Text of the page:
Learning about colleges takes a lot of time. Do research steadily and continue into the summer after junior year and fall of senior year if needed.

Ask for Recommendation Letters

Before teachers leave for summer break, students should ask for recommendation letters. Read tips on how to choose recommendation letter writers and how to ask them for a letter.  Students can take steps to ensure that their teachers write the best possible recommendation letters for them.


Work / Participate in an Academic Program / Study

If possible, participate in a summer academic program. Another option is to work a paid summer job, which would help students develop a sense of responsibility and time management skills. Either way, make the summer productive by participating in enriching activities.

Narrow Down the College List

Parents and students should start to narrow the college list based on the research they have done. Examining the cost of tuition, fees, and room and board will help with choosing colleges you can afford.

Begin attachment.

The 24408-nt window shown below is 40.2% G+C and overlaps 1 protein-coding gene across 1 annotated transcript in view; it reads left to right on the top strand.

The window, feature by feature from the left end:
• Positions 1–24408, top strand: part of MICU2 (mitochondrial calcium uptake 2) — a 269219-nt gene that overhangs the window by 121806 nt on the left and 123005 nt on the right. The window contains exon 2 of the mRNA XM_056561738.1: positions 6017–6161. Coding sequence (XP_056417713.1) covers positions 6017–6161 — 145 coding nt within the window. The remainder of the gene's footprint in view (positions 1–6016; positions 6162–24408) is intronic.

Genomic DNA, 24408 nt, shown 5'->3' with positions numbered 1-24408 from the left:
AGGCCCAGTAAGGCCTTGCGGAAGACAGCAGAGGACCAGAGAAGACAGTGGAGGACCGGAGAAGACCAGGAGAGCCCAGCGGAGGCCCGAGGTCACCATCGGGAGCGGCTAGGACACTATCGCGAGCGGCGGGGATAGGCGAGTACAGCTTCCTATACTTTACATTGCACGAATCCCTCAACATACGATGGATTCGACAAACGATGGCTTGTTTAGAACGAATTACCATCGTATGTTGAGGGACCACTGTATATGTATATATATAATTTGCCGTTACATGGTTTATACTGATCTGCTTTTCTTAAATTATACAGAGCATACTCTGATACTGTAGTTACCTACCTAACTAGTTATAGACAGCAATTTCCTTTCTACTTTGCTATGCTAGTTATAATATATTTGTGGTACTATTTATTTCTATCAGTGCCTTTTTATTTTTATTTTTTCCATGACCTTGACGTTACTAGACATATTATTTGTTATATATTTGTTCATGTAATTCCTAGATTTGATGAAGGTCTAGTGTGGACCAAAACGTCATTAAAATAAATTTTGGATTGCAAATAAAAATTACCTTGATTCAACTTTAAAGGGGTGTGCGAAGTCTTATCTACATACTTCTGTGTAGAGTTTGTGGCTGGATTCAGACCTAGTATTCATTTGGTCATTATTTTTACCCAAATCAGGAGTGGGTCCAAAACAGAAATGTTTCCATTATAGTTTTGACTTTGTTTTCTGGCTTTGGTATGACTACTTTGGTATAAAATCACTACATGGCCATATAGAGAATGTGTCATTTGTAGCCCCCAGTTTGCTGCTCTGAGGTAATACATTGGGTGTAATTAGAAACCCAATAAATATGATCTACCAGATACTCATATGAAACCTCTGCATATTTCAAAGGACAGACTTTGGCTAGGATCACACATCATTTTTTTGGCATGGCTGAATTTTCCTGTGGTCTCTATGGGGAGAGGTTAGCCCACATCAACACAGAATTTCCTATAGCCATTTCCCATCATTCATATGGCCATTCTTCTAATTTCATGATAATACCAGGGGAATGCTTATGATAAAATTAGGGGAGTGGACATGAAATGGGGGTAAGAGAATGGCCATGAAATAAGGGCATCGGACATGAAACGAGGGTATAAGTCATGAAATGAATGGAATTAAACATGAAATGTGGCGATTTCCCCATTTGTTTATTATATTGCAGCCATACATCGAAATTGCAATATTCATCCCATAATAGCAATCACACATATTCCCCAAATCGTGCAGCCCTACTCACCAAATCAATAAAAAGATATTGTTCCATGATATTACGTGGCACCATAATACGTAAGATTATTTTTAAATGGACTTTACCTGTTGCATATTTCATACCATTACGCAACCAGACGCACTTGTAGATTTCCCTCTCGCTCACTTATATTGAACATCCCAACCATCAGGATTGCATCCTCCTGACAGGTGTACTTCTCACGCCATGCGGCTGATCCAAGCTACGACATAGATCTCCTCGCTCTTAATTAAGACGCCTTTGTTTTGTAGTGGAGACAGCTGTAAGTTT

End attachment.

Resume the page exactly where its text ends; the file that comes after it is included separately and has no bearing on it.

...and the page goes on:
Also, a student’s current GPA and SAT/ACT score will give them a sense of whether they’re a good fit for certain colleges. If they’re below average for a college, it’s best to look at other colleges.

Visit Colleges

Parents and students should schedule informational interviews with admissions officers and attend information sessions and tours.

Going across the country to visit colleges is not possible for many students and their families. If that’s the case for you, try to visit the colleges that are within one or two hours of your home.